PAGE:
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Quick Tip: Add a Blurry Trail Effect to Your Bullets

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Read Time: 6 mins
This post is part of a series called Shoot-'Em-Up.
Build a Stage3D Shoot-'Em-Up: Interaction
Starling Particle Effects for Stage3D Shooter Games

In this Quick Tip you will learn how to use BitmapData's copyPixels() method to create a very fast blurry trail effect for the bullets in your shoot-'em-up games.

Final Result Preview

Let's take a look at the final result we will be working towards:

Use the arrow keys or WASD to move the ship, and hit the space bar to fire bullets towards the mouse cursor.

Step 1: Introduction and Basics of Blitting

We'll quickly (really quickly) go through the very basic idea used in blitting before we move on, since we will be using it in this Quick Tip.

Copying pixels on the screen is the core of blitting. In AS3, it is done by copying a rectangular region of pixels of a BitmapData to another BitmapData, using BitmapData.copyPixels().

Copying pixels from an imageCopying pixels from an imageCopying pixels from an image

The image above illustrates exactly that. We copy the pixels of a rectangular region from a BitmapData and put it into another one.

The idea we will be exploring in this Quick Tip is to copy everything that needs a blur effect applied into a container and apply post-blitting effects to create the effect we want.

Step 2: The Bitmap Container

There is already a very basic code for a space shooter game already done in the source files, since this isn't the focus of this post. There is only a ship that moves with the WASD or arrow keys. The code is very commented and is very basic, though, so you probably won't have any problems understanding it. It uses embedded images for the images in your game, but you can also use sprites with a very slight twist on a function we will later create (we'll discuss this in a moment).

Let's jump into Main.as and create a Bitmap that will contain every bullet and object that needs to be blurred. Add it before anything else in the children list.

So far, everything has been very simple. We've only created the container and added it to the display list.

Step 3: Drawing Bullets in the Container

In this step what we need to do is to draw the bullets in the container every frame. We'll do that in the onEnterFrame() function of the Main class.

The only line that matters is line 10. In that line, we draw the pixels of every bullet (by accessing the BitmapData of the bullet's child, which is the BitmapData containing the pixels of the embedded image) into their position. If you aren't using embedded images on your game, you can use BitmapData.draw() instead. This method is a bit slower, but it will work the same way.

We pass the whole rectangle of the bullet's BitmapData because we want to draw all of it. You can play with this rectangle and the position to draw to create very fun results (for example, a position based on a periodic function such as Math.sin() to create an interesting trail effect, even though the bullet only goes in a straight line, or only drawing the "fire" of a rocket bullet by passing a smaller rectangle in order to create the trail only with the shot).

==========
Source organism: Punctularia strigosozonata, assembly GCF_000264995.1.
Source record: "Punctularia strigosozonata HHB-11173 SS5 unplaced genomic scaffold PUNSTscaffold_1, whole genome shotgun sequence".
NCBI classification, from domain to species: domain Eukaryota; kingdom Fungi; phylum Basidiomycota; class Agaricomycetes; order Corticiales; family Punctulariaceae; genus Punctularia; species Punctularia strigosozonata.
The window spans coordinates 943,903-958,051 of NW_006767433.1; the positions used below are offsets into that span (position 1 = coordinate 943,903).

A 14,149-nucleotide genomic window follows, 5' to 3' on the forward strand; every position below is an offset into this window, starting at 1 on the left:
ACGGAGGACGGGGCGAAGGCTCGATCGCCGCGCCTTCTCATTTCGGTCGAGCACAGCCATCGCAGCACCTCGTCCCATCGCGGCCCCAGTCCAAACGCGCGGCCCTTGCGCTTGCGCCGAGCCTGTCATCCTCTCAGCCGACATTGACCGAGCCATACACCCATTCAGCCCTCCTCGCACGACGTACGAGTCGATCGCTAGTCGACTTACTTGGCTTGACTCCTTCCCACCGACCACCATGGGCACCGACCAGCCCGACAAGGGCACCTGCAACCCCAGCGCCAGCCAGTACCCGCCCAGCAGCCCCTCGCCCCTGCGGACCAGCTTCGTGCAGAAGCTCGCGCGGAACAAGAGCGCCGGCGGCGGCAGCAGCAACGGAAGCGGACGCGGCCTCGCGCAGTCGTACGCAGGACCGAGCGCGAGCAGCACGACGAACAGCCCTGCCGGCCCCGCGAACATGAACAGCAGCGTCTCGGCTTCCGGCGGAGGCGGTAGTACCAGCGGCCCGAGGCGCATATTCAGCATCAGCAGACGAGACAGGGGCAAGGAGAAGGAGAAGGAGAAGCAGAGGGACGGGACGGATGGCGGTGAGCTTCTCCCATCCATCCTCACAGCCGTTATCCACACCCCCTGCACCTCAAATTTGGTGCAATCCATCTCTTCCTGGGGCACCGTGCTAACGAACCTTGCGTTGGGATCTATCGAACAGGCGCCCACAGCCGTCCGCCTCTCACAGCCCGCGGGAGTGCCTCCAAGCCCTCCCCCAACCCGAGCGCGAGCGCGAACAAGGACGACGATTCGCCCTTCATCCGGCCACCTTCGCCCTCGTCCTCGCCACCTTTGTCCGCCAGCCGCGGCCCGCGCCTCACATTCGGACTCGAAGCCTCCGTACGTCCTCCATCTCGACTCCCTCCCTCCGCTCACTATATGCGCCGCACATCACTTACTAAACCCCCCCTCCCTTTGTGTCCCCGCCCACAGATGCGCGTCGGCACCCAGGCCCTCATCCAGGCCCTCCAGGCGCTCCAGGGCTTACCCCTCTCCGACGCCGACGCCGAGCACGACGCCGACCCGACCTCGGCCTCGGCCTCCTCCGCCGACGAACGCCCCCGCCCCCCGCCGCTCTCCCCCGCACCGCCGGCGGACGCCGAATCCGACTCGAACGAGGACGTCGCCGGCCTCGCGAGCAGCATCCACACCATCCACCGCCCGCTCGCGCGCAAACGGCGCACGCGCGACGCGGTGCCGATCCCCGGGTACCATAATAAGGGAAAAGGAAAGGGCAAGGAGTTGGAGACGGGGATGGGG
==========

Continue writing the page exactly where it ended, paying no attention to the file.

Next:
When you compile and run your game, you'll get something like this after shooting a few bullets:

Trails aren't disappearingTrails aren't disappearingTrails aren't disappearing

However, that's not what we really want. We want to add a blurry trail effect, so what to do?

Step 4: Adding the Blur Effect

This is the last step. All we have left to do is to apply the blur effect in the BitmapData that holds all the images from the bullets. In order to do that, we will use a ColorMatrixFilter.

The ColorMatrixFilter works by manipulating every pixel in the BitmapData according to the values in the matrix filter. Take a look at the init() function. We create a new ColorMatrixFilter in there, passing an array with a bunch of values in it. These values will create the transformation matrix of the matrix filter, allowing us to manipulate the pixels in the image.

The filter works basically like this: each component of the resulting color (red, green, blue and alpha) are calculated by multiplying the source components by the respective numbers in the respective row of the matrix and summing them up, along with the fifth value of the row.

For example, if we take the matrix filter we created in the code as our example matrix filter and we are applying it to a pixel with the values "red = 50, green = 10, blue = 200, alpha = 128", the resulting red component of the pixel will be "red = (50 * 1) + (10 * 0) + (200 * 0) + (128 * 0) + 0 = 50", because the first row of our matrix is "1 0 0 0 0". The alpha component will be "alpha = (50 * 0) + (10 * 0) + (200 * 0) + (128 * 0.99) + 0 = 126", because the last row of our matrix is "0 0 0 0.99 0".

Do you see what happens now? Every frame we multiply each pixel's alpha by 0.99, making it slightly more transparent, in order to create the trail effect. If you wish to read more about the ColorMatrixFilter, you can refer to the documentation.

The blur effect is taken care of by applying a simple BlurFilter in the BitmapData.

Compile the game now and you will get our desired effect!

Step 5: And That's It

You just learned how to apply a ColorMatrixFilter in order to create a blurry trail effect, using the very fast BitmapData.copyPixels() method! With this, you can add the blur effect to every object you want and not worry about Flash Player slowing down because you are adding too many children with blur filters on the stage. Lots of cool things can be built with this principle; you just have to be creative.

Thank you for reading! If you have any questions, please comment!

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